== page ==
“Writing is about hypnotizing yourself into believing in yourself, getting some work done, then unhypnotizing yourself and going over the material coldly. There will be many mistakes, many things to take out and others that need to be added.” Anne Lamott
Revision is an integral part of the process. I still struggle with this stage, especially when I’ve written a draft that isn’t too terrible but isn’t what I would like. With this kind of writing, it can be difficult to know what to do next. Sometimes I get so accustomed to reading the words the way that I wrote them that I become unwilling to make radical changes, even when they are needed.
Anne Lamott says that much of writing is writing until you get to the idea or phrase or scene that rings true. However, much of the time you have to write several pages of shitty first draft to get to that point. I identify with the idea of writing as a process of discovery. Many times, I start writing not knowing what I want to write, and the process of writing teaches me. Through writing, ideas emerge that I might never have had access to otherwise. The problem then becomes eliminating the sentences, paragraphs, or pages that no longer fit with these new ideas but which I had to write in order to arrive at my final concepts.Embed from Getty Images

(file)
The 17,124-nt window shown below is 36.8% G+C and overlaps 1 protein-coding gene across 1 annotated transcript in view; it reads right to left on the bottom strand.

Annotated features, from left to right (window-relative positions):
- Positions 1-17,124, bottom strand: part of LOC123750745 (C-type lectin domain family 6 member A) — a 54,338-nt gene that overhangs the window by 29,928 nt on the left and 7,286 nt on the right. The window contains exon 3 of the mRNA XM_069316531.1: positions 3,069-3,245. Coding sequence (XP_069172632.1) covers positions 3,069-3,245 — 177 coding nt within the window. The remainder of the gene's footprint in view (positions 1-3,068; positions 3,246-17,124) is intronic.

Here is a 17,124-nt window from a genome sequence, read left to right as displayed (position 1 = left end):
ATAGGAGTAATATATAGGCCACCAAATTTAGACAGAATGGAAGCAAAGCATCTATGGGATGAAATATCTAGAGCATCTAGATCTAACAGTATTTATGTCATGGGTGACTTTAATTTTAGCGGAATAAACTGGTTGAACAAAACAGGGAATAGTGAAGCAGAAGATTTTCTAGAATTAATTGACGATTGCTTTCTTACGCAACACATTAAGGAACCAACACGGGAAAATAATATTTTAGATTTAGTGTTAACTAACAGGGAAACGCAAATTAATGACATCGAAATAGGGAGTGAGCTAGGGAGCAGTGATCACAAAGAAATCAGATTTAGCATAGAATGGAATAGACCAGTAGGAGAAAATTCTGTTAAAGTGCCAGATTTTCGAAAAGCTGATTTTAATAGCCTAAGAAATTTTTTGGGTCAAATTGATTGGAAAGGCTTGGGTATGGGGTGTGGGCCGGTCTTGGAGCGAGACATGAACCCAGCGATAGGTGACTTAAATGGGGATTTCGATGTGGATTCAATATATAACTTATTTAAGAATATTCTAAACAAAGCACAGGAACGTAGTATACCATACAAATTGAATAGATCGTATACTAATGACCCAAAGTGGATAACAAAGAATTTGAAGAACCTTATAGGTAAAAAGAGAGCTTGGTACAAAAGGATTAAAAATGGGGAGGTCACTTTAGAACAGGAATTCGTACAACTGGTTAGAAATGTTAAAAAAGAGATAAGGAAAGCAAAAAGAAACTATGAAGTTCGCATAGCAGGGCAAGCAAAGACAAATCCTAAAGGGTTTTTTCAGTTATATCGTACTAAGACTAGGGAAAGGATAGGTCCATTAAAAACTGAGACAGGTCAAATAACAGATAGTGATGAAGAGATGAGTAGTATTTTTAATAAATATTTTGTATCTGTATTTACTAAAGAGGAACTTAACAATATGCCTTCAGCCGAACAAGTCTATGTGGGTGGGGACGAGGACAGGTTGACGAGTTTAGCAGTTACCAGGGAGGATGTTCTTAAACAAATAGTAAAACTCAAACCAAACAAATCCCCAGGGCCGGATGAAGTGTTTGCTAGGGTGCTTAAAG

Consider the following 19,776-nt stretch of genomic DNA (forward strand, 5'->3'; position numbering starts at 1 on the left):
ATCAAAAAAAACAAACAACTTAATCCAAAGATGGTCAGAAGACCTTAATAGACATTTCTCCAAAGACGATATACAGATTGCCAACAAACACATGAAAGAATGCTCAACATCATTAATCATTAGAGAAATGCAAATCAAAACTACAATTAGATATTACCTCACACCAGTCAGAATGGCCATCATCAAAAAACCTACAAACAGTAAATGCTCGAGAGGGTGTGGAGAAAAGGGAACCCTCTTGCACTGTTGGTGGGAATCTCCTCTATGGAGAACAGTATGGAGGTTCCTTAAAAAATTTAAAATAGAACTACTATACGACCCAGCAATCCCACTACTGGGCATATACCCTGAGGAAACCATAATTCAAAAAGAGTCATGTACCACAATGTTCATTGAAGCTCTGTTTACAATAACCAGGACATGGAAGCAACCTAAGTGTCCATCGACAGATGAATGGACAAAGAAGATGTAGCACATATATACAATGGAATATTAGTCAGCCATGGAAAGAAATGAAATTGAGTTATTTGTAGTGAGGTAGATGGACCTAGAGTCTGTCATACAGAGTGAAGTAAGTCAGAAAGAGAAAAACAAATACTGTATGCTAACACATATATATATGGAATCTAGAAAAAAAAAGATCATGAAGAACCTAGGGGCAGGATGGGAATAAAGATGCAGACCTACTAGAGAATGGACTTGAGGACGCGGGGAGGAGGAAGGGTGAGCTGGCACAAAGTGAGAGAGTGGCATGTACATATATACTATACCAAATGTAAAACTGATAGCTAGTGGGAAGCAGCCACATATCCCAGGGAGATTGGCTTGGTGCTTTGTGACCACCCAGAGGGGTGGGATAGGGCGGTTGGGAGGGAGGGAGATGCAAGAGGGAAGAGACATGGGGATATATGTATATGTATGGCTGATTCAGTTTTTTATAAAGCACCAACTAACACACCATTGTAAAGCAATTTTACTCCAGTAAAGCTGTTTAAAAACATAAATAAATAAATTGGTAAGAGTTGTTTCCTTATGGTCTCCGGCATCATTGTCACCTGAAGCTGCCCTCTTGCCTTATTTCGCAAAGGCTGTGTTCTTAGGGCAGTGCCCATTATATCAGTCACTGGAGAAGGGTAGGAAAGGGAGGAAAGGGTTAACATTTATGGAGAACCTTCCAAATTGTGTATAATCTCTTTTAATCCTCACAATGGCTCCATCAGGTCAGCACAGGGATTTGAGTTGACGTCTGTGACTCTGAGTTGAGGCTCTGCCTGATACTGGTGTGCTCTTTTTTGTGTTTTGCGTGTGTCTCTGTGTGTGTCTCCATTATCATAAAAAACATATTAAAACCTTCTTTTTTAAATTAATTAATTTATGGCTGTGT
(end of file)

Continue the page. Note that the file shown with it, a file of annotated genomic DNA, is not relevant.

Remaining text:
Knowing the difference between the parts of your writing that ring true and the parts that you had to write to get to the writing that works is an important part of revising. Anne Lamott uses the image of a game of pick-up sticks. You start by removing the sticks that seem loose and don’t really touch the others. This applies to your writing as well. You start by cutting the parts of writing that you can easily take out.